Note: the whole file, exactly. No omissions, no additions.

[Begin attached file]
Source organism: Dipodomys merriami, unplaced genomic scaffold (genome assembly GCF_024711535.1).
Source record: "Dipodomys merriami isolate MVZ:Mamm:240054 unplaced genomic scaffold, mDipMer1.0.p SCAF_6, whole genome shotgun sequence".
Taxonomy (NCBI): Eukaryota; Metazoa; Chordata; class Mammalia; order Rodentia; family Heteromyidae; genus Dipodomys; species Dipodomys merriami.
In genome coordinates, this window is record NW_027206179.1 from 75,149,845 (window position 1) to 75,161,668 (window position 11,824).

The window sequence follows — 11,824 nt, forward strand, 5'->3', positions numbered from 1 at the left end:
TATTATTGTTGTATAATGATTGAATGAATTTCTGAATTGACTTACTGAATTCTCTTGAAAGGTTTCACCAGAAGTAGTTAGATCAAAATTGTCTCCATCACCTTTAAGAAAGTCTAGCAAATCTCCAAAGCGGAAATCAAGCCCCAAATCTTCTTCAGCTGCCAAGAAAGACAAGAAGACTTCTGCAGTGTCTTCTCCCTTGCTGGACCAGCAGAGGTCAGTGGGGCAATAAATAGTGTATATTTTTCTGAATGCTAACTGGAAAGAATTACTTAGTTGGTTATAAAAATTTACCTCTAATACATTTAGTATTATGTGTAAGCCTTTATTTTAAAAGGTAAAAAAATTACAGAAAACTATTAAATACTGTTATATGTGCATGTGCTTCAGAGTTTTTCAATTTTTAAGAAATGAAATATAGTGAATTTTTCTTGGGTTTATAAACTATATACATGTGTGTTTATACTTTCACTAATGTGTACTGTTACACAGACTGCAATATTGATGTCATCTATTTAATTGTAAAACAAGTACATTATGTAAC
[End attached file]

Source organism: Dipodomys merriami, unplaced genomic scaffold (genome assembly GCF_024711535.1).
Source record: "Dipodomys merriami isolate MVZ:Mamm:240054 unplaced genomic scaffold, mDipMer1.0.p SCAF_6, whole genome shotgun sequence".
Taxonomy (NCBI): Eukaryota; Metazoa; Chordata; class Mammalia; order Rodentia; family Heteromyidae; genus Dipodomys; species Dipodomys merriami.
In genome coordinates, this window is record NW_027206179.1 from 75,149,845 (window position 1) to 75,161,668 (window position 11,824).

The window sequence follows — 11,824 nt, forward strand, 5'->3', positions numbered from 1 at the left end:
TATTATTGTTGTATAATGATTGAATGAATTTCTGAATTGACTTACTGAATTCTCTTGAAAGGTTTCACCAGAAGTAGTTAGATCAAAATTGTCTCCATCACCTTTAAGAAAGTCTAGCAAATCTCCAAAGCGGAAATCAAGCCCCAAATCTTCTTCAGCTGCCAAGAAAGACAAGAAGACTTCTGCAGTGTCTTCTCCCTTGCTGGACCAGCAGAGGTCAGTGGGGCAATAAATAGTGTATATTTTTCTGAATGCTAACTGGAAAGAATTACTTAGTTGGTTATAAAAATTTACCTCTAATACATTTAGTATTATGTGTAAGCCTTTATTTTAAAAGGTAAAAAAATTACAGAAAACTATTAAATACTGTTATATGTGCATGTGCTTCAGAGTTTTTCAATTTTTAAGAAATGAAATATAGTGAATTTTTCTTGGGTTTATAAACTATATACATGTGTGTTTATACTTTCACTAATGTGTACTGTTACACAGACTGCAATATTGATGTCATCTATTTAATTGTAAAACAAGTACATTATGTAAC